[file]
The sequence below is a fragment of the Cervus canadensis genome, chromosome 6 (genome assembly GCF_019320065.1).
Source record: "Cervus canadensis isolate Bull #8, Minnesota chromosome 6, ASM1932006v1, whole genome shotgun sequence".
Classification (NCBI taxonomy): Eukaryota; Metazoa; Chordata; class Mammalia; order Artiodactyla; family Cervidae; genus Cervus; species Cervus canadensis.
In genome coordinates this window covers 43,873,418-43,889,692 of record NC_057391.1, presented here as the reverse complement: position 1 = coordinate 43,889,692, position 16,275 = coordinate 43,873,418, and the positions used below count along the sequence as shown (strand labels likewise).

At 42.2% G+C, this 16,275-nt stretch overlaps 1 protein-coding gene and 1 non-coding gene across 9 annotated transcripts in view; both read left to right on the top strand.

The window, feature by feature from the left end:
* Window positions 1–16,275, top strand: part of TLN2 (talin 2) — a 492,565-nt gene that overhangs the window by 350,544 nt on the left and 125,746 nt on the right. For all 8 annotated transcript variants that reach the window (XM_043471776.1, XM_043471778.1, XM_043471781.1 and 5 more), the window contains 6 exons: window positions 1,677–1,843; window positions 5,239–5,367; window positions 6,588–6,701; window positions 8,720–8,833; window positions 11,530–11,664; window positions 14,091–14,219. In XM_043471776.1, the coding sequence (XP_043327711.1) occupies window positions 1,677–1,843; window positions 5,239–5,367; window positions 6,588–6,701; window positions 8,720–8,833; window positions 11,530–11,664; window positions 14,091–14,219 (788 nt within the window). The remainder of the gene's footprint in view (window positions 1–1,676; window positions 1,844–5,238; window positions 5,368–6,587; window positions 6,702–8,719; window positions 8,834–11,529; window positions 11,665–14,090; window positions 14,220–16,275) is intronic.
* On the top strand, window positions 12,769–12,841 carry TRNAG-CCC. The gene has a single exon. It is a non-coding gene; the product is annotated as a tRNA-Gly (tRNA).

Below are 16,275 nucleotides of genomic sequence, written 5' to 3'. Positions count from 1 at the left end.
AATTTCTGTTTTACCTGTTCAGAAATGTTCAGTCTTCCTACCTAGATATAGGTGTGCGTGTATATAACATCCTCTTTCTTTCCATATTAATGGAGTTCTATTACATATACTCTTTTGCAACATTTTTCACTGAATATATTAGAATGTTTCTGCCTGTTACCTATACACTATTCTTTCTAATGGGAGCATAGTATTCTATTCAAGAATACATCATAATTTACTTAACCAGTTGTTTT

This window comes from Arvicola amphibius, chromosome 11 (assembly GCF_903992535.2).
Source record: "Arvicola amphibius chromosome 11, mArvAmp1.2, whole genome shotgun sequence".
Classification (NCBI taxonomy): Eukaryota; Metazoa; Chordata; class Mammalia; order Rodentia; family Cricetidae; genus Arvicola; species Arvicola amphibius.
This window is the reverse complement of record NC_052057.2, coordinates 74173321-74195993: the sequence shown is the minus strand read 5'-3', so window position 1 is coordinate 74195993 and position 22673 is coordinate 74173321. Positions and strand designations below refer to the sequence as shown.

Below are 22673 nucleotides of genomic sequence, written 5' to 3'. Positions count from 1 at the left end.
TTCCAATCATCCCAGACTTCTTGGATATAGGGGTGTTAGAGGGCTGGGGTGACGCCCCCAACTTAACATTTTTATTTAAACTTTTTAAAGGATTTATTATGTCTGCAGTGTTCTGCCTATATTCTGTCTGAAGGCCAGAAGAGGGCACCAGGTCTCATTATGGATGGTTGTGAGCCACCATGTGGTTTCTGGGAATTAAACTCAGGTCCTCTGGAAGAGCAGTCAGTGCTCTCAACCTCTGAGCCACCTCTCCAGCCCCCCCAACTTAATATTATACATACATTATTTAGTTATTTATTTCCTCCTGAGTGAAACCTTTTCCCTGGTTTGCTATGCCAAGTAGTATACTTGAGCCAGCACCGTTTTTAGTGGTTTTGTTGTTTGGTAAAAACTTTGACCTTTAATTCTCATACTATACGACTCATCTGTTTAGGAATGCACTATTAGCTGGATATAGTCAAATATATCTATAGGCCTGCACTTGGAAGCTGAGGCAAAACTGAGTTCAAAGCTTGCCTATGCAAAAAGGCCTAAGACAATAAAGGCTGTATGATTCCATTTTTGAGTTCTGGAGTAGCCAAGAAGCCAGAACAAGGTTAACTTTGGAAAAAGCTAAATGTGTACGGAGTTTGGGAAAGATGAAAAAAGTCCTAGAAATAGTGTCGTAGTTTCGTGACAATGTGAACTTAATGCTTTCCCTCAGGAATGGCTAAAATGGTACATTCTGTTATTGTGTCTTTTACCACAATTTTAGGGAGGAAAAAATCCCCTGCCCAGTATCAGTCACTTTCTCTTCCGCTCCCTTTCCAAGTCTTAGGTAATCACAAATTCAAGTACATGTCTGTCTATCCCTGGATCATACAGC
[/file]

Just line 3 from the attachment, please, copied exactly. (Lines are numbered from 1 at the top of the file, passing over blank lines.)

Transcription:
Classification (NCBI taxonomy): Eukaryota; Metazoa; Chordata; class Mammalia; order Artiodactyla; family Cervidae; genus Cervus; species Cervus canadensis.